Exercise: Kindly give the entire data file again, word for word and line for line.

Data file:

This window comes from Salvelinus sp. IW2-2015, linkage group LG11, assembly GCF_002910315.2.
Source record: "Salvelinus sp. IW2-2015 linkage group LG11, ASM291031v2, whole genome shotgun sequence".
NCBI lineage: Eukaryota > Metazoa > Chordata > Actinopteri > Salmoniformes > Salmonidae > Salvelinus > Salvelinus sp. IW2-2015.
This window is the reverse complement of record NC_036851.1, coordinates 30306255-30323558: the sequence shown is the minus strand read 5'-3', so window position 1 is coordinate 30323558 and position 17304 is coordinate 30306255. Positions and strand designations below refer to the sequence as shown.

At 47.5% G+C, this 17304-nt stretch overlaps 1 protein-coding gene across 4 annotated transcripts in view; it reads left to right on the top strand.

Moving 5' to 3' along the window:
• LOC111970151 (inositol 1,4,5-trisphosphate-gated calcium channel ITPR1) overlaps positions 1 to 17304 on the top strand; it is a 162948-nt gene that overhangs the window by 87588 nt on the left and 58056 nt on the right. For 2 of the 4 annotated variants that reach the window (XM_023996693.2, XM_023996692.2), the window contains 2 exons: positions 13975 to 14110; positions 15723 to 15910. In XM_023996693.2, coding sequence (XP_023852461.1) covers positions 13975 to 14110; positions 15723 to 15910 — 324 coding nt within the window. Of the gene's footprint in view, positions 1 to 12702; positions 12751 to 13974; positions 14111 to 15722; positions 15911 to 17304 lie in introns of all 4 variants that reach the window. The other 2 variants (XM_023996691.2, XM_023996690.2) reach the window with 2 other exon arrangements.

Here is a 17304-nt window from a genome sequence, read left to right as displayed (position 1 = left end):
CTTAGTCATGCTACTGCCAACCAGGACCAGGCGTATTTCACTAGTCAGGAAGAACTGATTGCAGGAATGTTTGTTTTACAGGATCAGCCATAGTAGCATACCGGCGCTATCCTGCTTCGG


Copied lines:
This window comes from Salvelinus sp. IW2-2015, linkage group LG11, assembly GCF_002910315.2.
Source record: "Salvelinus sp. IW2-2015 linkage group LG11, ASM291031v2, whole genome shotgun sequence".
NCBI lineage: Eukaryota > Metazoa > Chordata > Actinopteri > Salmoniformes > Salmonidae > Salvelinus > Salvelinus sp. IW2-2015.
This window is the reverse complement of record NC_036851.1, coordinates 30306255-30323558: the sequence shown is the minus strand read 5'-3', so window position 1 is coordinate 30323558 and position 17304 is coordinate 30306255. Positions and strand designations below refer to the sequence as shown.

At 47.5% G+C, this 17304-nt stretch overlaps 1 protein-coding gene across 4 annotated transcripts in view; it reads left to right on the top strand.

Moving 5' to 3' along the window:
• LOC111970151 (inositol 1,4,5-trisphosphate-gated calcium channel ITPR1) overlaps positions 1 to 17304 on the top strand; it is a 162948-nt gene that overhangs the window by 87588 nt on the left and 58056 nt on the right. For 2 of the 4 annotated variants that reach the window (XM_023996693.2, XM_023996692.2), the window contains 2 exons: positions 13975 to 14110; positions 15723 to 15910. In XM_023996693.2, coding sequence (XP_023852461.1) covers positions 13975 to 14110; positions 15723 to 15910 — 324 coding nt within the window. Of the gene's footprint in view, positions 1 to 12702; positions 12751 to 13974; positions 14111 to 15722; positions 15911 to 17304 lie in introns of all 4 variants that reach the window. The other 2 variants (XM_023996691.2, XM_023996690.2) reach the window with 2 other exon arrangements.

Here is a 17304-nt window from a genome sequence, read left to right as displayed (position 1 = left end):
CTTAGTCATGCTACTGCCAACCAGGACCAGGCGTATTTCACTAGTCAGGAAGAACTGATTGCAGGAATGTTTGTTTTACAGGATCAGCCATAGTAGCATACCGGCGCTATCCTGCTTCGG